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Tax Smart Bequests for Heirs and Charities

The tax implications are different depending on which asset is being passed to your heirs or your favorite charities. Attorney and CPA Jim Lange explains how to maximize your gifts within your estate plan.

By James Lange, CPA

The tax implications of your charitable contributions and leaving money to your heirs might not be the first thing you think about, but it is an important concern. So, what are some of the most important questions to ask before specifying bequests after you and your spouse die? If you are selective about who receives which type of money—whether traditional or Roth IRAs, after-tax brokerage accounts, life insurance, etc., you can decrease the amount going to the IRS and increase the amount going to your family. Now that’s a tax strategy most people can get behind, but you have to understand how taxes are assessed for each recipient.

James Lange, a CPA, attorney and Registered Investment Advisor, is a nationally-recognized IRA, Roth IRA, 401(k), and retirement plan distribution expert. Lange is the author of Beating the New Death Tax. For more information, visit

Jim Lange, CPA

For example, under most circumstances traditional IRAs are going to be fully taxable to your heirs. Furthermore, the SECURE Act made it mandatory that inherited IRAs (spouses are excepted from this rule) are fully disbursed within ten years of the IRA owner’s death. That means that all income taxes on the inherited IRA must be paid by the time ten years have passed. Inherited Roth IRAs offer better terms because they can continue to grow for ten years after your death and then can be withdrawn tax-free. Other investments, like after-tax money and life insurance, for the most part, are not subject to income taxes. As you can see, the tax implications are different depending on which asset is being passed to which recipient. But, here’s some good news: None of this applies if the beneficiary is a tax-exempt charity.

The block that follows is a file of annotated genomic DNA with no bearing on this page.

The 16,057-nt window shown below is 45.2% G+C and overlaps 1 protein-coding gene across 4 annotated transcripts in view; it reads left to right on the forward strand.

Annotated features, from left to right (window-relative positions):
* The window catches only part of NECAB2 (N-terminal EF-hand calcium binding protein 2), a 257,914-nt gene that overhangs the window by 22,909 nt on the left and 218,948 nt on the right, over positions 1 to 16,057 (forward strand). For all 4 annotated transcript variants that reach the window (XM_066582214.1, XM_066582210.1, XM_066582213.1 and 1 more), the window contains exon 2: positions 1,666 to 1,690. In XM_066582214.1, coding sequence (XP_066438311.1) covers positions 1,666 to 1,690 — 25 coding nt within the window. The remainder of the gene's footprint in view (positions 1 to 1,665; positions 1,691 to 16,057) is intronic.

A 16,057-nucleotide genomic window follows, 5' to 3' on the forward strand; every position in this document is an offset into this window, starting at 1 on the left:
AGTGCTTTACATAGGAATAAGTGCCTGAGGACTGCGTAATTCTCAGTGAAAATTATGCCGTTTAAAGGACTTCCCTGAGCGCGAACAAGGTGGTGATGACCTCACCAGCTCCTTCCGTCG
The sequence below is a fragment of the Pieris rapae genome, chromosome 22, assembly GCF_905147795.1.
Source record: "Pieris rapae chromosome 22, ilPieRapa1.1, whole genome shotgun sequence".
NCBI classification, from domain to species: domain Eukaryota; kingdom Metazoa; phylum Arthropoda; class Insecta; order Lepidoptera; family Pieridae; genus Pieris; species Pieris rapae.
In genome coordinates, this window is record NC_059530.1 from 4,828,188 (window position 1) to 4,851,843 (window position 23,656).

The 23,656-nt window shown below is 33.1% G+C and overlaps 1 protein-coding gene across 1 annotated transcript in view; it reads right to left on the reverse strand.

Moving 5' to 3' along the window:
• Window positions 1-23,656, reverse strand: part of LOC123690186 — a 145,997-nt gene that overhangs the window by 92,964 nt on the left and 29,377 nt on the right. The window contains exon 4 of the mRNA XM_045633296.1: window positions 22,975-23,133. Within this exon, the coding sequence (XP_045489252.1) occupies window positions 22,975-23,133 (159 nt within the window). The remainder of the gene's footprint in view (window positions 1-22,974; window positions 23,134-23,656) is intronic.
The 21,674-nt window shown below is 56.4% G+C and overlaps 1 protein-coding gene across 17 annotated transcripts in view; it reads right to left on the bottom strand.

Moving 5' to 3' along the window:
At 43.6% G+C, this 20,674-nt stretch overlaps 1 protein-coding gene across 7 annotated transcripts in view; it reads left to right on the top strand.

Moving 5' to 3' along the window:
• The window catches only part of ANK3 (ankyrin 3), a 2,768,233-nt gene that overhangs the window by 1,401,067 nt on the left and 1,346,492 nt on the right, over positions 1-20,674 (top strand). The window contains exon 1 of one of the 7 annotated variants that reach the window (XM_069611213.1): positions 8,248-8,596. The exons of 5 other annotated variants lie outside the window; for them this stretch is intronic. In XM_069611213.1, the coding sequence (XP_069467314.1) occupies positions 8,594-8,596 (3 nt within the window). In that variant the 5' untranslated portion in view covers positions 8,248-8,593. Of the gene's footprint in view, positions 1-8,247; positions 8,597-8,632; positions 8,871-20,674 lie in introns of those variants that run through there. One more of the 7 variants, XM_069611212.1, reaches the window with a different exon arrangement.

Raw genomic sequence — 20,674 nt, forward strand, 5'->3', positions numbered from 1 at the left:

Here’s how this strategy could work for you:

An IRS recognized tax-exempt charity never has to pay taxes on the money it receives. Period. Traditional IRAs, Roth IRAs, after-tax dollars, or life insurance are all the same to them and gratefully accepted. Your heirs, on the other hand, will confront different tax implications depending on the type of asset they receive after your death. Please note that in this article, we are only addressing income taxes, not estate or transfer taxes.

Let’s assume you and your spouse want to leave $100,000 to charity after you both are dead. Your assets include traditional IRAs and after-tax dollars.

Frequently, in our financial services firm, when we review estate documents drafted by other practitioners, we find that charitable bequests are listed in the will or revocable trust. The disposition of your IRA and retirement plans, however, is not controlled by stipulations in your will or trust. IRAs and retirement plans are controlled by their specific beneficiary designations. So, if you name your favorite charity in your will or trust, you will likely be donating after-tax money and the effect is that your children’s inheritance is reduced by $100,000. But consider this: That after-tax money might be much more important to your children.

Now, let’s look at what might be a better scenario where a simple shift might be very beneficial to your heirs:

You and your spouse decide to leave $100,000 to charity through your traditional IRA or retirement plan by specifying that bequest in your beneficiary designations. The charity will be happy because it gets $100,000 tax free. Remember, if you leave the $100,000 from your IRA to your children, they will be responsible for the taxes on the income.